Acorns smartphone app brings investing to the masses
By Stu Robarts
March 21, 2014
Investing is generally seen as the domain of the rich and wealthy. A new app wants to change that, however, by putting the ability to invest in the hands of just about anyone. Acorns is a smartphone app that enables users to make small investments.
Acorns has been in stealth development for two years, but its creators have recently announced the closure of a B round of funding to the tune of US$5.5 million. That brings the total funds raised by the app's makers to a princely $8.3 million and suggests that it isn't just a nifty idea on paper, but is something that investors think has genuine potential.
The app provides a means of making regular aggregated sub-dollar investments in fractional shares with high frequency, an approach, the company says, that has not been previously possible. Colton Dillion, CMO of Acorns, explained to Gizmag that users select a desired risk-level, from conservative to aggressive, and a portfolio balance based on that risk-level. Acorns automatically manages the portfolio once it is selected and users can re-assess their risk tolerance if conditions change.
According to Colton, Acorns only offers certain pre-selected portfolios of exchange-traded funds. "It does, however, highlight top-performing equities in each fund to better help the customer understand their ownership of those equities," he says.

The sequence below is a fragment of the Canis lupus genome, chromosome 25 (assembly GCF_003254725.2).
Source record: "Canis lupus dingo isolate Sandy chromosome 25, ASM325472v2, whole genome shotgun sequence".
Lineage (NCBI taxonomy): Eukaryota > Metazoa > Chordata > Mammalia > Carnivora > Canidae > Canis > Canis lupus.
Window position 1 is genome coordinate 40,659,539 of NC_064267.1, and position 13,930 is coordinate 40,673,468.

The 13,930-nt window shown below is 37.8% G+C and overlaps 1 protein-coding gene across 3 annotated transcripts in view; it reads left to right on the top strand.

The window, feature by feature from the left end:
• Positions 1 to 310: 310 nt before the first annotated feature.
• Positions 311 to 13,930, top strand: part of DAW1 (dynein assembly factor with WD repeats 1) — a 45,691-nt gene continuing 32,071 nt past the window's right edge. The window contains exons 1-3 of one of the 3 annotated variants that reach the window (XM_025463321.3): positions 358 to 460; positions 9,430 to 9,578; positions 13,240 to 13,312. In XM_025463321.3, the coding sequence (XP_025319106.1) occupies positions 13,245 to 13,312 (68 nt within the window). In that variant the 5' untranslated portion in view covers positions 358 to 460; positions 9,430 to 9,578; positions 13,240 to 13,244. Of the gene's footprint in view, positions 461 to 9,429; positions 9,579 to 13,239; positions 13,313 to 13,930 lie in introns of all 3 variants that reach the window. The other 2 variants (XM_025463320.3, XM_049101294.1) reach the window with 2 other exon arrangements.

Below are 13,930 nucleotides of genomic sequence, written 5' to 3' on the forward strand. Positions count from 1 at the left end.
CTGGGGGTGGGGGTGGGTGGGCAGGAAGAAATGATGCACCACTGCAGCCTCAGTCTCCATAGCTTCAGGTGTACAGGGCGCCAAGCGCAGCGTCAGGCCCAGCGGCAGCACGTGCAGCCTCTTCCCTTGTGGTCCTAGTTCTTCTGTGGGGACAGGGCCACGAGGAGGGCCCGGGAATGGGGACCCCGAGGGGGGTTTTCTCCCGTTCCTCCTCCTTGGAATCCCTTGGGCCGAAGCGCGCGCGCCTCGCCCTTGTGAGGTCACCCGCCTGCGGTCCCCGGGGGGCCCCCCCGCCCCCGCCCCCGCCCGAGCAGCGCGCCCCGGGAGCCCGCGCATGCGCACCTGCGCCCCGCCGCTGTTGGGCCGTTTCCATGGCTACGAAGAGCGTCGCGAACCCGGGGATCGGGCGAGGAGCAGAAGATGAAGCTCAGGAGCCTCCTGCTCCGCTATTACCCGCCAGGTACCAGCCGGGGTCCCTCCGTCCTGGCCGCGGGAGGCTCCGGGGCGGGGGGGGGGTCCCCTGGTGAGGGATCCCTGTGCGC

The app employs a proprietary brokerage and advisory engine designed to make micro-investing economically feasible. There are no minimum account balances or commissions on trades and Acorns is hoping that this will encourage a new generation to start investing early and often.
Users need only have an online bank account and some basic information about themselves to get set up with Acorns. Any amount of investment can be made at any time and users can set up automatic lump sum investments, on a daily, weekly or monthly basis if they so wish. It is also possible to round-up credit and debit card purchases to the nearest dollar and then automatically invest the change.
Walter Cruttenden, co-founder and CEO of Acorns, explains that, for many people, traditional investing strategies aren’t realistic or economical.
"By breaking the increments into almost unnoticeable amounts of money, we open up new avenues to save and invest," he says. "And by sweeping these funds into a well-diversified portfolio, people can realize the benefits of compounding, dollar-cost averaging and portfolio rebalancing that comes naturally with high frequency investing. We believe micro investing can help people build a better financial future without conscious effort.”
Colton is similarly confident about the technology's potential. "There are many opportunities for investments now that the smartphone is becoming more and more ubiquitous," he says. "Transaction sizes and costs can get smaller and smaller, and the opportunity for any investor can get larger and larger. The smartphone will bring a world of investing to anyone who can afford the contract, and maybe even beyond."
Acorns is expected to be available by the end of June.